30-second summary:

  • Evergreen content is content that remains relevant for months and years after it has been published.
  • This is key to developing passive value for your website, which can result in traffic and backlinks far after you may normally expect it from non-evergreen content.
  • Topical content with a shorter lifespan is still important. Finding a balance between the two is the secret to a blog that doesn’t just perform in spikes.

A lot of what goes onto the internet never leaves. Yes, we have disappearing stories or images on the likes of Snapchat and Instagram, but the kind of quality content you want to be posting on your website should have a sense of permanence to them.

If your business has had an online presence for more than a few years, you’ve likely got articles published on there that stretch just as far back. What separates the great from the good content output of some websites is what we call ‘evergreen content’. These are the topics that never go out of style or date, so even if you published it four years ago, it’s still getting traffic.

This means that the articles your team are putting their soul into actually stay relevant past the few weeks they’re at the top of the latest posts list and you continue to reap the benefits of work completed years ago.

Named after the evergreen tree which is known for retaining its leaves throughout all seasons, tapping into this type of writing will help you squeeze even more value out of your content marketing. Who doesn’t want that!

Three examples of evergreen (and non-evergreen) content

While we are singing the praises of evergreen content, your entire output doesn’t need to be evergreen. There’s a lot of value in articles that rely on being read in the moment; a match that burns half as long probably burns twice as bright. It’s in a balance of evergreen and non-evergreen content where you’ll find you’re satisfying the most visitors to your website.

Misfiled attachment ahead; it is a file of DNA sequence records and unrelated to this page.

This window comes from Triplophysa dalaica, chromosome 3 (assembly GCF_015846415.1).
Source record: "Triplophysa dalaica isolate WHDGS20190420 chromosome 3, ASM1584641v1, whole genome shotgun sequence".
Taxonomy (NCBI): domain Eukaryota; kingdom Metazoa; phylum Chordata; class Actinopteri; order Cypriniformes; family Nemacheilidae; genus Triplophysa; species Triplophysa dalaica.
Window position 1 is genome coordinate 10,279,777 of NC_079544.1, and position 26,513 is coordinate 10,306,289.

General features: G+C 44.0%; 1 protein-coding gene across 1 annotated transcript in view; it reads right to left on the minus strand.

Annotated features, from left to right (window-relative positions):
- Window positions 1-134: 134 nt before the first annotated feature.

The easiest way to know if the content currently on your blog – or future ideas you have for it – are evergreen or not is to simply ask yourself if you’d want to read that in three years time.

For example, these are some evergreen ideas that will always be relevant; no matter the year, the season, the day.

  • Five ways to cook an egg
  • Who was Nelson Mandela?
  • How to build your personal brand in five easy steps

Those are articles that don’t need updating to stay relevant and isn’t only going to peak in traffic for one week and then drop off. To help you understand the difference, here are three ideas that are very non-evergreen:

  • Lionel Messi suffers injury in latest match, out for 2-3 weeks
  • The highlights of today’s schedule for Brighton SEO
  • What I made for breakfast this morning

In three years’ time, there’s a good chance no one is going to be interested in the minor injury that the Argentinian forward suffered, or what the stand-out presentation was in an outdated conference.

Why evergreen content is so great

These more topical ideas can always provide decent upticks in traffic within a few days of being published, so we can’t underestimate the value of subjects like these that can strike while the iron is hot on a subject matter. However, these provide little to no passive worth.

With an evergreen blog post, you can continue to rank for keywords that actively get searches and even build backlinks to it without you lifting a finger. That means that an extra hour or two working on an evergreen-spin for your content could save you far more hours in the future. Backlinks to your website and appearing high for searches that bring in traffic can all help to passively generate leads, while also establishing you as a relevant thought leader.

By focusing on evergreen ideas, you’ll also end up focusing on the main questions people may be asking or issues readers may be facing. Good content answers questions the reader has (even if they didn’t know it), so ask yourself where there’s more value of these two:

  • Answering the question people have been asking for two days
  • Answering the question people have been asking for two years

Both provide value, but it’s the second one where you’ll get the most recurring, passive benefits like traffic and links.

How to enter the evergreen mindset

We’ve collected a few tips below to help you think of evergreen content and how to capitalize on them to deliver something that stays relevant beyond what your competitors may be producing.

Utilize keyword research